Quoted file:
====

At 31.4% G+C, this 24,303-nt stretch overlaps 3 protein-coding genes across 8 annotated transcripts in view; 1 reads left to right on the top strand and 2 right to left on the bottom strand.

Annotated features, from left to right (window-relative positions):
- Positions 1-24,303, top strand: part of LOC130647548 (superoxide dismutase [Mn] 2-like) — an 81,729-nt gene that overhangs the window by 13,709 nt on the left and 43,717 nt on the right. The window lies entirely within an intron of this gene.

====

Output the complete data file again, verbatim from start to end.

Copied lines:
At 31.4% G+C, this 24,303-nt stretch overlaps 3 protein-coding genes across 8 annotated transcripts in view; 1 reads left to right on the top strand and 2 right to left on the bottom strand.

Annotated features, from left to right (window-relative positions):
- Positions 1-24,303, top strand: part of LOC130647548 (superoxide dismutase [Mn] 2-like) — an 81,729-nt gene that overhangs the window by 13,709 nt on the left and 43,717 nt on the right. The window lies entirely within an intron of this gene.